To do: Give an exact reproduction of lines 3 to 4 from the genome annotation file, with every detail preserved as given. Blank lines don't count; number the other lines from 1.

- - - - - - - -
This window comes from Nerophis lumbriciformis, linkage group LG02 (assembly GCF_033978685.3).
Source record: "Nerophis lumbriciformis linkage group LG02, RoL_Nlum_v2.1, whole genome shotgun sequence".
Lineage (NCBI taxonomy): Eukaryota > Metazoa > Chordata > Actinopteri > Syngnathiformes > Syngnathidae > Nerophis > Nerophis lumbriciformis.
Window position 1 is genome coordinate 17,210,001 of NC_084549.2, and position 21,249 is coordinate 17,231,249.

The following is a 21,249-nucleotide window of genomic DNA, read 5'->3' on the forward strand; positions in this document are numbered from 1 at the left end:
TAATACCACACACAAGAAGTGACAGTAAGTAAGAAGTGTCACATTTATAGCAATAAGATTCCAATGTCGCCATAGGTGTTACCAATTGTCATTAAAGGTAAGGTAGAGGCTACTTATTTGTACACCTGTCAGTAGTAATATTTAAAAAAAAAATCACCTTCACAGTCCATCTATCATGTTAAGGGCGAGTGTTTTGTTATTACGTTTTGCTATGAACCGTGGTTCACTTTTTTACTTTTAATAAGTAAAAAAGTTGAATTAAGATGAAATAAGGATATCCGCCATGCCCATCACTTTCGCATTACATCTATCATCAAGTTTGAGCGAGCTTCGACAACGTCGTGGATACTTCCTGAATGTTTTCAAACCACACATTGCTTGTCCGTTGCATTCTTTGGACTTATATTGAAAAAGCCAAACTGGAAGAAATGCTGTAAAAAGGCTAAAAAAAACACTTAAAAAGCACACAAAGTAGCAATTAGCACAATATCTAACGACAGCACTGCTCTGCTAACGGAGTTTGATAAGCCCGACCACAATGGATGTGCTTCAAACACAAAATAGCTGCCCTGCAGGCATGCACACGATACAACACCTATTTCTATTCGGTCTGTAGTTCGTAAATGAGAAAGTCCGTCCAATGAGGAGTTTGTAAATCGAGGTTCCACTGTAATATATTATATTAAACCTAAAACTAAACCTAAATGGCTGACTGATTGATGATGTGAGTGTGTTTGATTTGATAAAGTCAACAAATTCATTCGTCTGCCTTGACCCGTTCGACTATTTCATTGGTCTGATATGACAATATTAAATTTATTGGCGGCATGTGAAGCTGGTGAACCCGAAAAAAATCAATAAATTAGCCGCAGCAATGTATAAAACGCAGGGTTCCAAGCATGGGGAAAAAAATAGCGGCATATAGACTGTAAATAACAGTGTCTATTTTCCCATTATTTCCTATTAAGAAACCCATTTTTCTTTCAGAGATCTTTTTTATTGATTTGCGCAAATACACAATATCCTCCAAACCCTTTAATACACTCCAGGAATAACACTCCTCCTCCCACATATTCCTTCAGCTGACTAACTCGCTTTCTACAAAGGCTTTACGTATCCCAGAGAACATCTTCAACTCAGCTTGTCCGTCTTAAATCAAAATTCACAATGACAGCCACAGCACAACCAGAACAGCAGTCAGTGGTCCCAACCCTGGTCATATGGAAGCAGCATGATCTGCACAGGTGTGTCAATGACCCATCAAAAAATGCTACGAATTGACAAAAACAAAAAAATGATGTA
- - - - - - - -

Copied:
Lineage (NCBI taxonomy): Eukaryota > Metazoa > Chordata > Actinopteri > Syngnathiformes > Syngnathidae > Nerophis > Nerophis lumbriciformis.
Window position 1 is genome coordinate 17,210,001 of NC_084549.2, and position 21,249 is coordinate 17,231,249.